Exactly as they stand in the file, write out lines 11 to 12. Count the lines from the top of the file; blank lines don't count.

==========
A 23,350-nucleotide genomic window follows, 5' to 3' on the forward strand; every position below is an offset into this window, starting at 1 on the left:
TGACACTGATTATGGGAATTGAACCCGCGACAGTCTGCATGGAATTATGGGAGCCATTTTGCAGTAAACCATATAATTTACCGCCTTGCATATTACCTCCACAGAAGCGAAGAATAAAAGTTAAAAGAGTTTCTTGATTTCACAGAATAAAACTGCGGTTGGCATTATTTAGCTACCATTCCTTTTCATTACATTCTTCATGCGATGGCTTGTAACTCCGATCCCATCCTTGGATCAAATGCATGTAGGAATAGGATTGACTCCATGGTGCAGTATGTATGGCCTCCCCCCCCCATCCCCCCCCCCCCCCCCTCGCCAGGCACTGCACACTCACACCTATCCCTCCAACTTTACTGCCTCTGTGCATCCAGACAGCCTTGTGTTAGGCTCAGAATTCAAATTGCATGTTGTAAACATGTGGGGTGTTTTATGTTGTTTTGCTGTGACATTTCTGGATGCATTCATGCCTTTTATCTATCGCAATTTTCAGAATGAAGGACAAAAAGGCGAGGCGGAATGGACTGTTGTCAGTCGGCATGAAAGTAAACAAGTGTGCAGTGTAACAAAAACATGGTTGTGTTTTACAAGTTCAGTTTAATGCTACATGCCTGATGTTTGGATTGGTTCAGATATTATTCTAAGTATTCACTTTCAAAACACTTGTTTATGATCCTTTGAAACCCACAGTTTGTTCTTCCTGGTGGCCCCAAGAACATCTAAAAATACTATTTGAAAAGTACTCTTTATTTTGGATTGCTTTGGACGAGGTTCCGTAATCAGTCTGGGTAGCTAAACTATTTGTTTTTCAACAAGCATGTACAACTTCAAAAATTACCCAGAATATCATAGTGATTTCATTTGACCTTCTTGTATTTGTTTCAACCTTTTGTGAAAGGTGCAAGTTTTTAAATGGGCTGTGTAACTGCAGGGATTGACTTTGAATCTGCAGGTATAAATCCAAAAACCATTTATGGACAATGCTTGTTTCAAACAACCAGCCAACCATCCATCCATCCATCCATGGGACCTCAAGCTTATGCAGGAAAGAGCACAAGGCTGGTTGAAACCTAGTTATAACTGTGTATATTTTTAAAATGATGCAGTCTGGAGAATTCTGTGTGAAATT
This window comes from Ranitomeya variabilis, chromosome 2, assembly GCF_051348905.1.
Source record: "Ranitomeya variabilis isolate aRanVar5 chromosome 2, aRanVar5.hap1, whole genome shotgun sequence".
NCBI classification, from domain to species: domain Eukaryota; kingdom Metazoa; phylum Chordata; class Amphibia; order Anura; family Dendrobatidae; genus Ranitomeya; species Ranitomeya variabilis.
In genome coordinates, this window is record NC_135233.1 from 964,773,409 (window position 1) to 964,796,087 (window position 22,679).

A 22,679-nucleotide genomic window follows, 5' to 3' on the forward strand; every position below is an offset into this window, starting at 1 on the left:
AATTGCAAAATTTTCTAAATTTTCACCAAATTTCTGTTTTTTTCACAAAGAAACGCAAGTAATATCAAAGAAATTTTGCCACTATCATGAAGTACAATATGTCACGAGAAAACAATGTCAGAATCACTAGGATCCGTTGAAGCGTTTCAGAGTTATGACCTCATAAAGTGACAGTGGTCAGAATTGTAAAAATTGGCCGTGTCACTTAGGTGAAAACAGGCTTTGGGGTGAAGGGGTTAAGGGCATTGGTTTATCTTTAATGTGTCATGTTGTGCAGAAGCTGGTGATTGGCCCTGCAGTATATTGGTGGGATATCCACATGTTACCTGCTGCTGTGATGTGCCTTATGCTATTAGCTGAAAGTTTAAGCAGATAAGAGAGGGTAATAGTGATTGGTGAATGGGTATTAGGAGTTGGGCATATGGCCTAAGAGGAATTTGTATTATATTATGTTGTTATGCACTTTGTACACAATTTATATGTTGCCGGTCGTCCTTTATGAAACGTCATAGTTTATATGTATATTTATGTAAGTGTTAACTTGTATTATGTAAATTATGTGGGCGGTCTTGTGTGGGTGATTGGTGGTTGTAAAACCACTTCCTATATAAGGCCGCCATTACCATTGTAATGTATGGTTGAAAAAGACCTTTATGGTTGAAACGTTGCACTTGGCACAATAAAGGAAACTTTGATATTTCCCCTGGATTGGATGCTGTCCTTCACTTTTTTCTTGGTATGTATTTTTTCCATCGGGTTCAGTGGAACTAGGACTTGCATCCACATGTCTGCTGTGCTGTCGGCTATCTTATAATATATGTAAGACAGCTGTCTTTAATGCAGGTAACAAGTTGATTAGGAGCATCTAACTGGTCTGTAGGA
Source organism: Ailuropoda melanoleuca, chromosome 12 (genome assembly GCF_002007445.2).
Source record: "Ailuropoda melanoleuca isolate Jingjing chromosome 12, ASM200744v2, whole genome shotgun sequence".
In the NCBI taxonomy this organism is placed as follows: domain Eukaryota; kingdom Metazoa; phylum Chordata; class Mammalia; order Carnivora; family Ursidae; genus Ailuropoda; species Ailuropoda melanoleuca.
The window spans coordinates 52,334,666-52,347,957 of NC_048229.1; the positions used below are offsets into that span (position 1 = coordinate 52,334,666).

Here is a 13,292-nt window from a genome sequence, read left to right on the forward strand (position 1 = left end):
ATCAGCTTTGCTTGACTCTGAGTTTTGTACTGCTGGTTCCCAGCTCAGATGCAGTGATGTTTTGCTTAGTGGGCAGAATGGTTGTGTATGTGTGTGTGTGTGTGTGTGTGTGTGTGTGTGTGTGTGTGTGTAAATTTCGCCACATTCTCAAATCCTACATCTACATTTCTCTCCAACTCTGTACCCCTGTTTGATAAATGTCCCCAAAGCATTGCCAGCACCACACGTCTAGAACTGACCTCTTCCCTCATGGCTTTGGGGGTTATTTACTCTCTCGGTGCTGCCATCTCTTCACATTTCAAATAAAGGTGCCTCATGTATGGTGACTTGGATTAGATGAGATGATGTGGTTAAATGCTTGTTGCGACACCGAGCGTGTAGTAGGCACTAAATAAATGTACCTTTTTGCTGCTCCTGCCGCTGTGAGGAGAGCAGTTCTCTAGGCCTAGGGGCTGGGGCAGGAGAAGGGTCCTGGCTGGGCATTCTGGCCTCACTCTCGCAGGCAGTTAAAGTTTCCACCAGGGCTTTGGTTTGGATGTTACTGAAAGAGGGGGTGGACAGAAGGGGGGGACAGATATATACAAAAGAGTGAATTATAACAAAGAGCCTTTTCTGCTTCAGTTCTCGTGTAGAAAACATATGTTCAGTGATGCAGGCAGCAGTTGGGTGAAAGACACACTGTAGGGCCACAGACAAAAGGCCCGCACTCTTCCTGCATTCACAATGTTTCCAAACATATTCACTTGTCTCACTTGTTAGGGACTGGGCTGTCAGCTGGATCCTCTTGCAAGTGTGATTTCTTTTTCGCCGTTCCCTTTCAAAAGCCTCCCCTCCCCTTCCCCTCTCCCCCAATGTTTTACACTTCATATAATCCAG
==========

In the NCBI taxonomy this organism is placed as follows: domain Eukaryota; kingdom Metazoa; phylum Chordata; class Mammalia; order Carnivora; family Ursidae; genus Ailuropoda; species Ailuropoda melanoleuca.
The window spans coordinates 52,334,666-52,347,957 of NC_048229.1; the positions used below are offsets into that span (position 1 = coordinate 52,334,666).